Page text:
An Apple a Day Keeps the Doctor Away’ But What About Apple Cider Vinegar?

apple30 An Apple a Day Keeps the Doctor Away’ But What About Apple Cider Vinegar?
Melanie Simcock asked:


Open the newspapers on any morning and it’s not long before you’re confronted with the latest health scare. Whether it’s the continuing HRT debate, withdrawal of Vioxx from Arthritis sufferers or worries about the effectiveness of antibiotics we can often feel bombarded and confused. Increasingly, people are looking for natural alternatives to pharmaceutical products. Many are food items which we have used for years and have no known adverse side-effects. We are unlikely to read health scares about them as we peruse the morning papers. One such food is apple cider vinegar.

The powerful health and healing properties of apple cider vinegar have been known since biblical times. Indeed traces of the substance were found in Egyptian urns dating back 5,000 years. It is thought that the Egyptians used apple cider vinegar as an antiseptic and healing agent. References to it appear in the Bible.

Knowledge of the health giving properties of apple cider vinegar arrived in Britain about forty years ago. Dr Jarvis, a New England medic, reported the folk medicine of Vermont which emphasises the importance of keeping the body supplied with all the minerals it needs for optimum health. Dr Jarvis recommends two teaspoons each of apple cider vinegar and raw honey mixed with water, taken one or more times per day to replenish the minerals needed by the body. Dr Jarvis found this regime to be particularly beneficial to Arthritis sufferers and those seeking to lose weight. He went on to write ‘Arthritis and Cider Vinegar’ which is sadly out of print.

So why is this foodstuff so beneficial to the body? Let’s start by considering the humble apple. Although familiar with the phrase ‘An apple a Day Keeps the Doctor Away’, most are unaware that the apple is one of Mother Nature’s most perfect foods. The apple provides a host of beneficial vitamins and minerals and when turned into cider vinegar this goodness is provided in a concentrated form. Although acidic, apple cider vinegar provides alkalising minerals which have the effect of alkalising the body.

A high acid environment is implicated in a myriad of conditions from arthritis and cardiovascular disease to chronic fatigue and it hinders any attempts at weight loss. Acidity in the body is caused by a combination of factors including high intake of meat, dairy products, alcohol and processed foods. A stressful lifestyle and lack of beneficial alkalising fruits and vegetables also contribute to the problem.

Over the years, many have experienced success using apple cider vinegar. Most notably in the UK is a lady called Margaret Hill. Trained as a nurse, at the age of 21 years Margaret was diagnosed with acute rheumatoid arthritis. By the time she was in her late 30s she was wheelchair bound and in excruciating pain. This was the late 1950s and conventional medicine was unable to help. Margaret, having read Dr Jarvis’s book, began following the apple cider vinegar and raw honey regime. This regime, coupled with a healthy diet, was instrumental in ridding Margaret of the pain she had been suffering for most of her adult life. Keen to share her knowledge with other arthritis sufferers, Margaret wrote ‘Curing Arthritis the Drug-Free Way’ and opened the ‘Margaret Hills Clinic’ in Kenilworth, Warwickshire. Since opening, the clinic has helped thousands of people crippled with rheumatoid and osteoarthritis. Its regime is three pronged:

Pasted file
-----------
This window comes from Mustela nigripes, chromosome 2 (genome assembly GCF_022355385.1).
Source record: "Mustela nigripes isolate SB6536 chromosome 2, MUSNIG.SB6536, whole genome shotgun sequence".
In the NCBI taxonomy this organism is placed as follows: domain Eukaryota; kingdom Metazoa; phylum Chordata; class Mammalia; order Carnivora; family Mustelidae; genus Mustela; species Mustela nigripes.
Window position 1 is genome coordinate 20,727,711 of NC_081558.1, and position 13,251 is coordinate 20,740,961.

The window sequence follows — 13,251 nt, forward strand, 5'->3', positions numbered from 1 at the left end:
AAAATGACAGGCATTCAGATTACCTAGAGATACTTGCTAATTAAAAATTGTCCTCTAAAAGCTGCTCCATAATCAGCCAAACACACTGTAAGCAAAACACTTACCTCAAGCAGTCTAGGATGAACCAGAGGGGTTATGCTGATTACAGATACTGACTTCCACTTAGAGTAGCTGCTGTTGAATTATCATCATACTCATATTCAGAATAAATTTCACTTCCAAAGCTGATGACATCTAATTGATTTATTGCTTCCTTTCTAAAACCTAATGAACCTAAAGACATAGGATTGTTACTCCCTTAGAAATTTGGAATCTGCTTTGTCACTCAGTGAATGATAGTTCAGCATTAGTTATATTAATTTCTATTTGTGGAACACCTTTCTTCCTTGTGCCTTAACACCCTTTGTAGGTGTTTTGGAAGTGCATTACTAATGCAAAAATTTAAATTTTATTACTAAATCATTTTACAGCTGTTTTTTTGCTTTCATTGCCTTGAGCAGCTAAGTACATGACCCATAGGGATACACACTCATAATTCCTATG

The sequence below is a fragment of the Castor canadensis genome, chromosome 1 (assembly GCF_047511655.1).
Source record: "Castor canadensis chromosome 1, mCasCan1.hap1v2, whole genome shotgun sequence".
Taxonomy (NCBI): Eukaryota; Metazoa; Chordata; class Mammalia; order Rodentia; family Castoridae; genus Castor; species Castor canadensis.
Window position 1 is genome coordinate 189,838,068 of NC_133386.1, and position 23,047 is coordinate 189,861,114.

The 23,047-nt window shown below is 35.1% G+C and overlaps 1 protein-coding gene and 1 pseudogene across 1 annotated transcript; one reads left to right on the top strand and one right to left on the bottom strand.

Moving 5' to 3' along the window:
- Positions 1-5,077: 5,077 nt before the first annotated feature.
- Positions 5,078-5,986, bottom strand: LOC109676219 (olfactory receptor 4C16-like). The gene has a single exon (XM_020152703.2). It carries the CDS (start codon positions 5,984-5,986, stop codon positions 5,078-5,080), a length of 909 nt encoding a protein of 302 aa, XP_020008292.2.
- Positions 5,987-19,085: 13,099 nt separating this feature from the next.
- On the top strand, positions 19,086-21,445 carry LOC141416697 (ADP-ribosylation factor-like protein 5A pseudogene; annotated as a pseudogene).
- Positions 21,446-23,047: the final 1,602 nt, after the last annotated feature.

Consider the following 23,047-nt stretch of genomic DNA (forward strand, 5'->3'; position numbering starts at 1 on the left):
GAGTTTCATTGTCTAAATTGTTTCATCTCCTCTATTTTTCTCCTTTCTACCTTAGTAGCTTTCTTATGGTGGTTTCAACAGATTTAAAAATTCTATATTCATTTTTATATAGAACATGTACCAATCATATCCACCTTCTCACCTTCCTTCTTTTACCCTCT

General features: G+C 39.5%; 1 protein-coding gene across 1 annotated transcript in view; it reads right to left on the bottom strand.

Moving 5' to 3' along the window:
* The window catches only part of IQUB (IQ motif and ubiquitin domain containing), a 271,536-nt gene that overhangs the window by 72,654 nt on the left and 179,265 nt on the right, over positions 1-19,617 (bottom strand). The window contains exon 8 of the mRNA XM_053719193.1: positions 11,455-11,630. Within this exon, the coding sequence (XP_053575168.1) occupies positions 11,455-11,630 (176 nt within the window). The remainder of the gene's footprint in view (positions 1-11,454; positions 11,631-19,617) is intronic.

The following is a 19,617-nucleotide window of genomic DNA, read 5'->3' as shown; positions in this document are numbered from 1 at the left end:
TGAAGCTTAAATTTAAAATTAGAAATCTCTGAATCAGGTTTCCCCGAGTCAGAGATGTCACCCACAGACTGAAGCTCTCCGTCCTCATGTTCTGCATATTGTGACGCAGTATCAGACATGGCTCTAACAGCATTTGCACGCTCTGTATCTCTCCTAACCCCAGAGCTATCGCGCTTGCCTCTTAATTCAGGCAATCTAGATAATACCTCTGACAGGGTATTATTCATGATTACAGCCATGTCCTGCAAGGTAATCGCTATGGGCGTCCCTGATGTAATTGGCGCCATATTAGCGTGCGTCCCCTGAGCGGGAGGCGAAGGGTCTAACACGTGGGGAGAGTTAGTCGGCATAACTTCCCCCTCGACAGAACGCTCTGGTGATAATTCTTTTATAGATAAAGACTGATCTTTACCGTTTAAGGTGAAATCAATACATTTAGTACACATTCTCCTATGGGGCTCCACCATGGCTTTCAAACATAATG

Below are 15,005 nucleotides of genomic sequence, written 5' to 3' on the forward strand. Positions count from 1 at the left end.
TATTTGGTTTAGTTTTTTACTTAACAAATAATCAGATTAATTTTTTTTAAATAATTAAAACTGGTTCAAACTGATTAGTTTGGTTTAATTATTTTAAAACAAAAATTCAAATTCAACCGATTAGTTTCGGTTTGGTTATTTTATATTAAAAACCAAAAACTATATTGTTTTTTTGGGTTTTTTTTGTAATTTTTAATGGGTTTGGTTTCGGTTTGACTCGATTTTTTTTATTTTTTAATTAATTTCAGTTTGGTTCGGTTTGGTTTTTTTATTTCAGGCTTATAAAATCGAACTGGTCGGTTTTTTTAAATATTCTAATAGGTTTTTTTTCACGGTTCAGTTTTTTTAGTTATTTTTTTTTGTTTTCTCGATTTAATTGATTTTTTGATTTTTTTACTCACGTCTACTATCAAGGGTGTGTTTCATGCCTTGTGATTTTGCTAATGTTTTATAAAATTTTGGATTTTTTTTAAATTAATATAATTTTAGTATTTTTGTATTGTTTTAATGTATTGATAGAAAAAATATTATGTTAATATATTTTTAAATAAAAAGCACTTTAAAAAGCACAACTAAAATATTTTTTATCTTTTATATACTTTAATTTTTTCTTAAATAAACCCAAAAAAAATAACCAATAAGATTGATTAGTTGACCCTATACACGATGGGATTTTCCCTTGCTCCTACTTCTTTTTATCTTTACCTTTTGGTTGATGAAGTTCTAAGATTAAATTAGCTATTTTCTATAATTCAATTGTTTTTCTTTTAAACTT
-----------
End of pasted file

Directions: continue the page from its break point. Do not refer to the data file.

1. Three times per day, apple cider vinegar and honey in water

2. Acid free diet

3. Appropriate supplementation

Interestingly, Margaret found that most arthritic patients were also suffering from other ailments such as asthma, bronchitis, eczema, and diverticulitis. As they progressed with the regime, there was often a marked improvement in these additional ailments. Those patients who needed to lose weight found that the regime helped in achieving their weight loss goals. There is also evidence that apple cider vinegar acts as a natural probiotic, increasing levels of gut flora and aiding the digestive tract.
So how is apple cider vinegar made? Crushed whole apples are fermented to become cider. The cider is then fermented to become vinegar. There are a number of brands available but arguably the best is Aspall’s organic cyder vinegar still produced by the Chevallier-Guilds family after 8 generations. It can be found in most supermarkets and health food stores.

So is this the end of the apple cider vinegar story? Well no. As well as using apple cider vinegar internally it also has many other uses. It’s an incredibly versatile and powerful household cleaning and deodorising agent which is free from dangerous chemicals. Try cleaning your windows with it and watch them sparkle! It’s also good added to the final rinse when washing hair. The result is a lovely sheen.

So when the next health scare comes round – don’t panic! Remember the natural alternatives, like apple cider vinegar, and turn to the sports page.



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